Pakistan's two main opposition parties stepped up efforts on Friday to identify a consensus candidate for Prime Minister and hammer out a powersharing formula after the former rivals agreed to form a coalition government.
Pakistan People's Party co-chairman Asif Ali Zardari and Pakistan Muslim League-N leader Nawaz Sharif late last night announced that the two parties will work together for a "National consensus government."
The parties, however, did not say who would lead the new government though PPP vice-president Makhdoom Amin Fahim, who had unsuccessfully contested the October Presidential election against President Pervez Musharraf, appeared to be the frontrunner.
The newly elected PPP members will meet in Islamabad on Friday to discuss the agreement between Zardari and Sharif, a party spokesman said.
It will also discuss the question of who would be the next prime minister, he said. The two parties are likely to come up with an agreement ahead of the National Assembly session expected next month.
The PML-N, meanwhile, on Friday said its decision to form a coalition government in Pakistan with the PPP was a "happy augury" for the efforts to usher in complete democracy in the country.
"The PML-N, Pakistan People's Party and Awami National Party have agreed on forming the government at the centre and this is a happy augury for the things to come in our efforts to achieve complete democracy," PML-N joint secretary Siddique-ul-Farooq said.
The PML-N, which emerged as the second largest party in the National Assembly or lower house of parliament, was also well placed in the politically crucial Punjab province.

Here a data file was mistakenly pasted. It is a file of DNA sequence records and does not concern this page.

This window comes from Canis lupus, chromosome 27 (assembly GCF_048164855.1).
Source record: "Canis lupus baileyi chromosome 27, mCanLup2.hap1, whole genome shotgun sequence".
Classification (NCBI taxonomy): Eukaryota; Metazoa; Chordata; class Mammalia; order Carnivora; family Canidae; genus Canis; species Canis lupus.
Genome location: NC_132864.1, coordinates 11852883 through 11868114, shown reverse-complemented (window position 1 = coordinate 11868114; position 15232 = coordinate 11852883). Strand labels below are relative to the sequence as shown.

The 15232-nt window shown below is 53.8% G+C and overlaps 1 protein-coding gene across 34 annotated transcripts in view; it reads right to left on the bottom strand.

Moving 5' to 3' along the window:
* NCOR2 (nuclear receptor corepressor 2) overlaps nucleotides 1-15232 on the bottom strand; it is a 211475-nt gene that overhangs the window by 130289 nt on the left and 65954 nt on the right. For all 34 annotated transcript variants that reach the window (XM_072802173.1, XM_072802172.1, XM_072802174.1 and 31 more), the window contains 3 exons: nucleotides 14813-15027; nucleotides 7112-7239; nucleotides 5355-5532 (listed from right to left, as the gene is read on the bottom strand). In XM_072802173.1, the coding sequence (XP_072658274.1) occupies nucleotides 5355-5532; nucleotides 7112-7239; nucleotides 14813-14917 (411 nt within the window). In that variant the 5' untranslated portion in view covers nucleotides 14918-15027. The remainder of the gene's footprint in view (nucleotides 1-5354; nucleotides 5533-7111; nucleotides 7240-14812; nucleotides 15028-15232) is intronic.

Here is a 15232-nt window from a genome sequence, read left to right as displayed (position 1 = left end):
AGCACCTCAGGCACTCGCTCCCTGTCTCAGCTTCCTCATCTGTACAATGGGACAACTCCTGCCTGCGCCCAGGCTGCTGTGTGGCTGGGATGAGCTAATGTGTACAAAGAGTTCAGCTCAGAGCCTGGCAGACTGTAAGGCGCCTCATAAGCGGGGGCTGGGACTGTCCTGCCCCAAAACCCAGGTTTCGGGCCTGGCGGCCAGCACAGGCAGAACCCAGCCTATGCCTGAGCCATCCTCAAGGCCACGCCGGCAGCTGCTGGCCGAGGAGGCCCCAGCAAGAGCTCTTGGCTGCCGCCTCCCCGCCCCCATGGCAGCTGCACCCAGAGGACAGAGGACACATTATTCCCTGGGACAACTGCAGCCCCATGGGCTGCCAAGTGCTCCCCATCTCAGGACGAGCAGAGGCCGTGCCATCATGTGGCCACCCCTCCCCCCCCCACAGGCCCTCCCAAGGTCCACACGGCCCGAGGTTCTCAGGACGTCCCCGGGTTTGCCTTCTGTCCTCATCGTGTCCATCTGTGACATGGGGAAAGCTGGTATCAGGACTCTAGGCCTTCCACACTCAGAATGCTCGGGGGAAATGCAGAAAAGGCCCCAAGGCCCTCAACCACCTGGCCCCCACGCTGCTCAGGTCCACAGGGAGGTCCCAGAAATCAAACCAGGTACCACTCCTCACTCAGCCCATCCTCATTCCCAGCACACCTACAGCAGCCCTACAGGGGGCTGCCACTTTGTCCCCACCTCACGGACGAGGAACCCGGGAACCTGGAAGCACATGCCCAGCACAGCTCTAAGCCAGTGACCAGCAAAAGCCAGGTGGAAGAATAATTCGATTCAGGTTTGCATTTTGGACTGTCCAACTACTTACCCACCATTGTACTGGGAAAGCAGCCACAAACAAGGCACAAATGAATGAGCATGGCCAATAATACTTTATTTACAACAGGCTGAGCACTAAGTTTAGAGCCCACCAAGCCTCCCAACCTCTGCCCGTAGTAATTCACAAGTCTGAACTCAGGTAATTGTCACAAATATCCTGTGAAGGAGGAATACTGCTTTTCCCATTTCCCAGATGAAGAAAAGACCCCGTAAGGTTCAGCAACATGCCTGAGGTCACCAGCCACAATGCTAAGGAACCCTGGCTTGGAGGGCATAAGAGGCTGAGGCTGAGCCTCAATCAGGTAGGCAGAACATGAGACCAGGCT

"We are the largest party in the province and we will work with the two other parties on forming government in Punjab," Farooq said.
At the same time, the party will focus on reviving its organisation in the other provinces where it had become very weak, he said.
"The PML-N and the PPP have agreed to strengthen democracy and work for restoring the judges. We will move ahead from there," Farooq said.
Observers had expected the differences between the PML-N and PPP on the reinstatement of judges deposed during last year's emergency to come in the way of an understanding between them in forming a government.
Sharif had insisted that he would not compromise on the reinstatement of the judges while Zardar had only committed the PPP to working for the independence and autonomy of the judiciary.
Following Thursday's meeting, Sharif had said "there is no disagreement on the restoration of the judiciary" and the modalities would be worked out in parliament.
Meanwhile, Aitzaz Ahsan, who led the lawyers' agitation against Musharraf last year, demanded that the judiciary be restored by March 8.
"If they don't give us back our judges, then we will March with the judges to Islamabad to hold a convention there," the lawyer, who was put under house arrest after the emergency was imposed in November, said in Lahore.